He also emphasized that following Kim Hyun-soo’s wishes to regain his batting touch without resting was not a case of being “dragged along by the player” or putting off responsibility on the player. It was a decision made out of respect for Kim Hyun-soo, who is the mental support of the team, and in consideration of team chemistry.
“The thoughts of (Kim) Hyun-soo are also very important. He’s in a position to lead the team as a whole, so I can’t help but respect his 토토사이트 thoughts.” He emphasized, “Hyun-soo hasn’t spoken for a long time now. After going through a slump, he must have been worried, and he must have realized that it is important to play, but he must also realize that he needs to make quick judgments about the moment of any decision (rest) in order to do better.”
He added that communication must be preceded by the players’ own understanding.
“As a coach, of course I have the power to talk, but the timing and the timing of the conversations with the players has to be done when they are receptive. (The experience) has to stay with them and carry over into the second half of the year, into next year, and they have to trust the experience of the coaching staff. If I had told (Kim) Hyun-soo to rest before 15 or 20 games, he might have done better. But at that point, there’s a very high probability that no matter how much I tell him, he’s going to lose trust in me rather than gain trust in me because of the baseball he’s been playing. From (Kim’s) point of view, if you want to play and the manager says, ‘Rest,’ you’re taking yourself out of the equation.”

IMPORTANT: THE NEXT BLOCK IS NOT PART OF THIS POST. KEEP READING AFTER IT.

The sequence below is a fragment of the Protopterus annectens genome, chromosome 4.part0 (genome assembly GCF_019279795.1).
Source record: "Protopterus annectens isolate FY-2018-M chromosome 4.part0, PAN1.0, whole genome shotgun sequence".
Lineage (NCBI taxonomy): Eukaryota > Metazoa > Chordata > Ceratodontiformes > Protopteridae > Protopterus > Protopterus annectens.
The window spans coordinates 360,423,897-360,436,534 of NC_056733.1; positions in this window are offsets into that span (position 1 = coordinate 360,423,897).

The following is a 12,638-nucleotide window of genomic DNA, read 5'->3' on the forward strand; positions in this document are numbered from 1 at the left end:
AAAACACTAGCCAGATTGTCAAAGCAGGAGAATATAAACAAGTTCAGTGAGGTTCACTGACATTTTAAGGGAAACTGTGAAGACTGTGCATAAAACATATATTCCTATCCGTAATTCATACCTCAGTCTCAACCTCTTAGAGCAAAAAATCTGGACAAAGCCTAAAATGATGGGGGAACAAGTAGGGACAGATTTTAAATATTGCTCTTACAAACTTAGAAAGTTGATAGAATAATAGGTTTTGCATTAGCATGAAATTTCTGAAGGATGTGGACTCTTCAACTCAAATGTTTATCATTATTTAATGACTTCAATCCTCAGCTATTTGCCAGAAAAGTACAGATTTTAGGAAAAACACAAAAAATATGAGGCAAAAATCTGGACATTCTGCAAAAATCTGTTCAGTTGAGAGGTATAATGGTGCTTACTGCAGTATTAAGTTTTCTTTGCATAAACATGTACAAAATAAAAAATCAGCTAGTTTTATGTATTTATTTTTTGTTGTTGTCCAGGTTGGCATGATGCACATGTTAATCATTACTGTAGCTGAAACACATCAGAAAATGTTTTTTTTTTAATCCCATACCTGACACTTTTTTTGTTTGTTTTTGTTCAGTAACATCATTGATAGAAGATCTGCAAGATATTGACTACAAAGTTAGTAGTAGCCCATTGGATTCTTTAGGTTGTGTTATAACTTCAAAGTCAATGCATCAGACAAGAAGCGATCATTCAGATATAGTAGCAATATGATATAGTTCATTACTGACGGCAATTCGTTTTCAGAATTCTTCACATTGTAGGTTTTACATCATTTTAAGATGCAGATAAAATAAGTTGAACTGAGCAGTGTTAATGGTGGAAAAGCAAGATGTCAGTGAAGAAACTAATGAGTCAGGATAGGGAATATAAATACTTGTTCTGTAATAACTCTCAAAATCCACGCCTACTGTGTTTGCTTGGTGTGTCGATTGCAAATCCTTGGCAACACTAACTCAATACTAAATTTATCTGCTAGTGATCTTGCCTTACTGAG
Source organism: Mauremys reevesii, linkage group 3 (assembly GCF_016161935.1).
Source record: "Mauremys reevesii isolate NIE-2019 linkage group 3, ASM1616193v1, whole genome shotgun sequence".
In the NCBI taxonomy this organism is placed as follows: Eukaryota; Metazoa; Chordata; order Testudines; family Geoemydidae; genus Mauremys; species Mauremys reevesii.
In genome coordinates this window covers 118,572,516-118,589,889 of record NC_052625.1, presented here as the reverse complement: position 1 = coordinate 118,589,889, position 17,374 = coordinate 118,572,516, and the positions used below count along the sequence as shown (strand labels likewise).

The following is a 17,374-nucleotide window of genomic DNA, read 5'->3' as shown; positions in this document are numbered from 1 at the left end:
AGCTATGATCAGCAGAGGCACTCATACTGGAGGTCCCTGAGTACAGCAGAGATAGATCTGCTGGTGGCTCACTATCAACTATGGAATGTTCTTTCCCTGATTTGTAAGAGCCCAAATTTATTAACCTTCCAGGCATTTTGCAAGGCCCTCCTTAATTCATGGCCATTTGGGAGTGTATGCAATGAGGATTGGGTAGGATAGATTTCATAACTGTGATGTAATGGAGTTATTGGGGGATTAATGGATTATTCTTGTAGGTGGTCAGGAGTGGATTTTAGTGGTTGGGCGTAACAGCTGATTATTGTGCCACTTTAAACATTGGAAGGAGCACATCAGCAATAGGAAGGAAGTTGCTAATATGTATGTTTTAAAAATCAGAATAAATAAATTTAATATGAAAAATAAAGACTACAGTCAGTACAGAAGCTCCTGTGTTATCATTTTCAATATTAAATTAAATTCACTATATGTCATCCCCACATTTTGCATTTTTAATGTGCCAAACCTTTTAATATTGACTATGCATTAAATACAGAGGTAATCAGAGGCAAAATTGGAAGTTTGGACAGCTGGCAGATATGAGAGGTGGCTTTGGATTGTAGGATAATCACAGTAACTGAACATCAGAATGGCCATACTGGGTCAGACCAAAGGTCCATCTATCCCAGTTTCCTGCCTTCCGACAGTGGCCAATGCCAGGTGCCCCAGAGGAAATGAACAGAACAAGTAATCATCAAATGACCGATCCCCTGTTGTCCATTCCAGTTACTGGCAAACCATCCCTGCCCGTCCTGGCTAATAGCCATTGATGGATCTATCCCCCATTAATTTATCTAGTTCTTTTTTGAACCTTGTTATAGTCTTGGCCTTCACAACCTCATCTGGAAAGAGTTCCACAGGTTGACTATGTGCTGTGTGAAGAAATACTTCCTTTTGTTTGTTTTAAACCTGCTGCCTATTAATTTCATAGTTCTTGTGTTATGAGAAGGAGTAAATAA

While the head coach is the one with the real power to make decisions, he’s also the first to take charge of the team this season, so he’s been more cautious in his communication with Kim Hyun-soo, who is the leader of the squad and an important player, according to Yeom.
“There’s a problem with having a conversation that’s not effective, that can lead to trouble, that can shake the pillars. Also, it was early in the season, so (Kim) should have been able to feel it. “It’s the first time he’s had a slump this long,” he said, “so it could be an opportunity for him to develop further in his baseball career. From a player’s perspective, you want to keep playing and do something for the team, but you realize that sometimes it can be toxic to yourself and the team.”
Finally, Yeom emphasized trust. “The point was to wait for (Kim) Hyun-soo. After that, trust is built between each other,” he said. “Also, Kim Hyun-soo is a player who has a baseball career that can be respected to that extent. There must be respect between the coaching staff and players to create team chemistry,” he reiterated.
In the end, it seems that the decision to bring in Kim was not only a clear message and vote of confidence in the team, but also an important choice for the individual player’s resurgence and the team’s overall strength.
When it’s hard to know what’s going on inside a team, it’s often easy to judge it by what’s on the outside. This season, LG’s baseball team has sometimes come across as overly focused on winning and under a lot of pressure. And at the center of it all is the manager, whose choices and subsequent words are often controversial.
But it’s only been 54 games into the regular season since Yi set sail. Considering that LG is currently cruising along with a 0.623 winning percentage, it’s still too early to tell if the team’s colors have fully settled in, and the storms that are brewing outside, sometimes even threatening to capsize the ship, may not be the best thing for a team hoping to set sail on a “great voyage.